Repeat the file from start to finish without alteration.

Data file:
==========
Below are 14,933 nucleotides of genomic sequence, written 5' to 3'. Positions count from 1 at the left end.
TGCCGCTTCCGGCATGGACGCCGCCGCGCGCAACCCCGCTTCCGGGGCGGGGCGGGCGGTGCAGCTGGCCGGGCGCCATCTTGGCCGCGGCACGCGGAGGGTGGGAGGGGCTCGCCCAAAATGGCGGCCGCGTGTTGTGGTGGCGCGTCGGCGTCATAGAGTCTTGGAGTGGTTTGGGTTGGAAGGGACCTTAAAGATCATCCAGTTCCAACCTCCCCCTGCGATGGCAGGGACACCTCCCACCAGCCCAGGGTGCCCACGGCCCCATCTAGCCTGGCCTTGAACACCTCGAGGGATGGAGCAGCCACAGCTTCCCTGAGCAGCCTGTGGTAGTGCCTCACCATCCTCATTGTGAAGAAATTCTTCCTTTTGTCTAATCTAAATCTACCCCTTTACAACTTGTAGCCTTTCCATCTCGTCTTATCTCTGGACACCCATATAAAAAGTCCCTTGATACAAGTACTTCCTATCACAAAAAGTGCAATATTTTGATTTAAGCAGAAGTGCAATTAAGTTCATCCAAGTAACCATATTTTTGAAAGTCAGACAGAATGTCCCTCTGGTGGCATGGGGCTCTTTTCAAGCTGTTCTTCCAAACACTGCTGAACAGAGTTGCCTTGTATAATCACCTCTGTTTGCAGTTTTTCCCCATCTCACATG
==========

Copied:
Below are 14,933 nucleotides of genomic sequence, written 5' to 3'. Positions count from 1 at the left end.
TGCCGCTTCCGGCATGGACGCCGCCGCGCGCAACCCCGCTTCCGGGGCGGGGCGGGCGGTGCAGCTGGCCGGGCGCCATCTTGGCCGCGGCACGCGGAGGGTGGGAGGGGCTCGCCCAAAATGGCGGCCGCGTGTTGTGGTGGCGCGTCGGCGTCATAGAGTCTTGGAGTGGTTTGGGTTGGAAGGGACCTTAAAGATCATCCAGTTCCAACCTCCCCCTGCGATGGCAGGGACACCTCCCACCAGCCCAGGGTGCCCACGGCCCCATCTAGCCTGGCCTTGAACACCTCGAGGGATGGAGCAGCCACAGCTTCCCTGAGCAGCCTGTGGTAGTGCCTCACCATCCTCATTGTGAAGAAATTCTTCCTTTTGTCTAATCTAAATCTACCCCTTTACAACTTGTAGCCTTTCCATCTCGTCTTATCTCTGGACACCCATATAAAAAGTCCCTTGATACAAGTACTTCCTATCACAAAAAGTGCAATATTTTGATTTAAGCAGAAGTGCAATTAAGTTCATCCAAGTAACCATATTTTTGAAAGTCAGACAGAATGTCCCTCTGGTGGCATGGGGCTCTTTTCAAGCTGTTCTTCCAAACACTGCTGAACAGAGTTGCCTTGTATAATCACCTCTGTTTGCAGTTTTTCCCCATCTCACATG